To investigate this question, consider a related probability question. A weighted coin has probability $p$ to land heads and probability $1-p$ to land tails, $0<p<1$. Suppose I start flipping the coin and stop when I flip my first tails. In this scenario $\text{HHT, HHHT,}$ and $\text{T}$ are all possible sequences of flips. How many flips should I expect to make before a tail forces me to stop?

Looking at a typical sequence $\text{HH} \cdots \text{HT}$, the sequence has probability 1 of being at least one flip long (it has to end with a $\text{T}$!) In front of that final $\text{T}$, each preceding $\text{H}$ appears with probability $p$. Adding our probabilities, we see that our sequence of flips has expected length $$1+p+p^2+\cdots = \frac{1}{1-p}{.}^{**}$$

Let’s return to our baseball scenario. If we wait long enough for every team to win at least one championship, our seasons will appear to be (long) stretches of previous winners punctuated by seasons with a new winner. The stretches of time between new winners will likely increase, because once a team wins its first championship, there is one fewer team that can win its first championship. In all, there will be eight seasons with new winners. A typical sequence of baseball seasons might look like.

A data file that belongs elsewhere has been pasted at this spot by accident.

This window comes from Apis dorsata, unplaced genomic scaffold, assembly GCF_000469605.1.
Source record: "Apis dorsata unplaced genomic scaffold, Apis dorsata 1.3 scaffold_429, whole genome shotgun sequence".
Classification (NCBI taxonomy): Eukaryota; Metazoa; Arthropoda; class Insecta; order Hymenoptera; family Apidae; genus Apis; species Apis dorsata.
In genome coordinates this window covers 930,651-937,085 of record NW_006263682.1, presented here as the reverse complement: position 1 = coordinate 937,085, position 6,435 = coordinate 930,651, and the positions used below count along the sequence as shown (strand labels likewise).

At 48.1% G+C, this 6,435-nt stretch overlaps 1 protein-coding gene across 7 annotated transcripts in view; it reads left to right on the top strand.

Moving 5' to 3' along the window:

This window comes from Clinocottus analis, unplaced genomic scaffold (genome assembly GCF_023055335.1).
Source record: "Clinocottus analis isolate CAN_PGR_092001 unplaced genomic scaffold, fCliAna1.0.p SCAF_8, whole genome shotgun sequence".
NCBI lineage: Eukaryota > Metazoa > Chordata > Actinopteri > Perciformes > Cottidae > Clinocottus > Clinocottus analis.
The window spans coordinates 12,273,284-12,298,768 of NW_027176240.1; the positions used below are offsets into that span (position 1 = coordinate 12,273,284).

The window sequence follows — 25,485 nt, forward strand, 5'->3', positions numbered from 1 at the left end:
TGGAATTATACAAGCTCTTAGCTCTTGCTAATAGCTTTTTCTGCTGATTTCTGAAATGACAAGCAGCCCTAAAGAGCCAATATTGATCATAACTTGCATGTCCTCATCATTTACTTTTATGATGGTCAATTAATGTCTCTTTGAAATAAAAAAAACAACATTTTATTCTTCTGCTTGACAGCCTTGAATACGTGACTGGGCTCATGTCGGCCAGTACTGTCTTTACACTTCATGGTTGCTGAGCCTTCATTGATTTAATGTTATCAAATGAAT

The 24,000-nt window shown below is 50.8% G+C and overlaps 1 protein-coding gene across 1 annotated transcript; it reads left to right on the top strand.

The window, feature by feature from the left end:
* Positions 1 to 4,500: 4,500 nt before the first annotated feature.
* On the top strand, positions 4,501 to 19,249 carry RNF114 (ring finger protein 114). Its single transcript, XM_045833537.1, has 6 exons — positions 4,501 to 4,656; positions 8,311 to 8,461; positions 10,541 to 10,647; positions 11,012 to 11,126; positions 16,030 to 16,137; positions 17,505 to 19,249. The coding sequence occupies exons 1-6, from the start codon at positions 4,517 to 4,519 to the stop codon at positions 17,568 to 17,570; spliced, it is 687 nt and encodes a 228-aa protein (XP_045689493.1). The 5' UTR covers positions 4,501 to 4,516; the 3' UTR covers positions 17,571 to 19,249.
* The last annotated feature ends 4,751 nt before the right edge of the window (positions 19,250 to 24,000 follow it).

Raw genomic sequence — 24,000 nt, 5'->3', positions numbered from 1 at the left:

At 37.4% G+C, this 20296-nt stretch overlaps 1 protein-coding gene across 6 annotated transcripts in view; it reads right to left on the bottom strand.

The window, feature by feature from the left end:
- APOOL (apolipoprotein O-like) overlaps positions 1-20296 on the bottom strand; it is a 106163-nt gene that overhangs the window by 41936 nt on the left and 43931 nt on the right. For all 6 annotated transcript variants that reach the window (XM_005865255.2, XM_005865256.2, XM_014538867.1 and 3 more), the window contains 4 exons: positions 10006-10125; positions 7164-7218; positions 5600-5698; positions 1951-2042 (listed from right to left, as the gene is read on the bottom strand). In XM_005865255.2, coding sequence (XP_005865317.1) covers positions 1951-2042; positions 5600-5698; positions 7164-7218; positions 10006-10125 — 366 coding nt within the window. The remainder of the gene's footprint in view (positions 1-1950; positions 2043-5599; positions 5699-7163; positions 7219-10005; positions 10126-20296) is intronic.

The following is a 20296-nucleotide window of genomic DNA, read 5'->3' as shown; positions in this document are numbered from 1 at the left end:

During span 1, the probability of having a previous winner is $p=22/30$; during span 2, the probability of having a previous winner is $p=23/30$, etc. These give expected span lengths of $30/8$ years, $30/7$ years, etc.

This problem can be easily generalized. A new sports league (MLS??) with $n$ teams is starting up, and each year one team is determined the champion. How long should we expect until every term has won at least one championship? You can apply the same analysis and find that you should expect $$S_n=\sum_{i=1}^{n} \frac {n}{i}\sim n\ln n$$ seasons to pass until each team wins a championship.

**Notes & Further Questions:**

I’d like to analyze the sequence of actual World Series champions and see how this compares to a random sequence. Is the number of World series champions (twenty-two) higher or lower than expected? This complicated by the fact that the pool of baseball teams has not remained fixed over the years.

The formula $S_n$ comes up in a variety of other situations. The $n^{\text{th}}$ prime number $p_n$ is asymptotic to $S_n$. Also, efficient sorting algorithms work in time proportional to $S_n$. Is there a reason for these connections?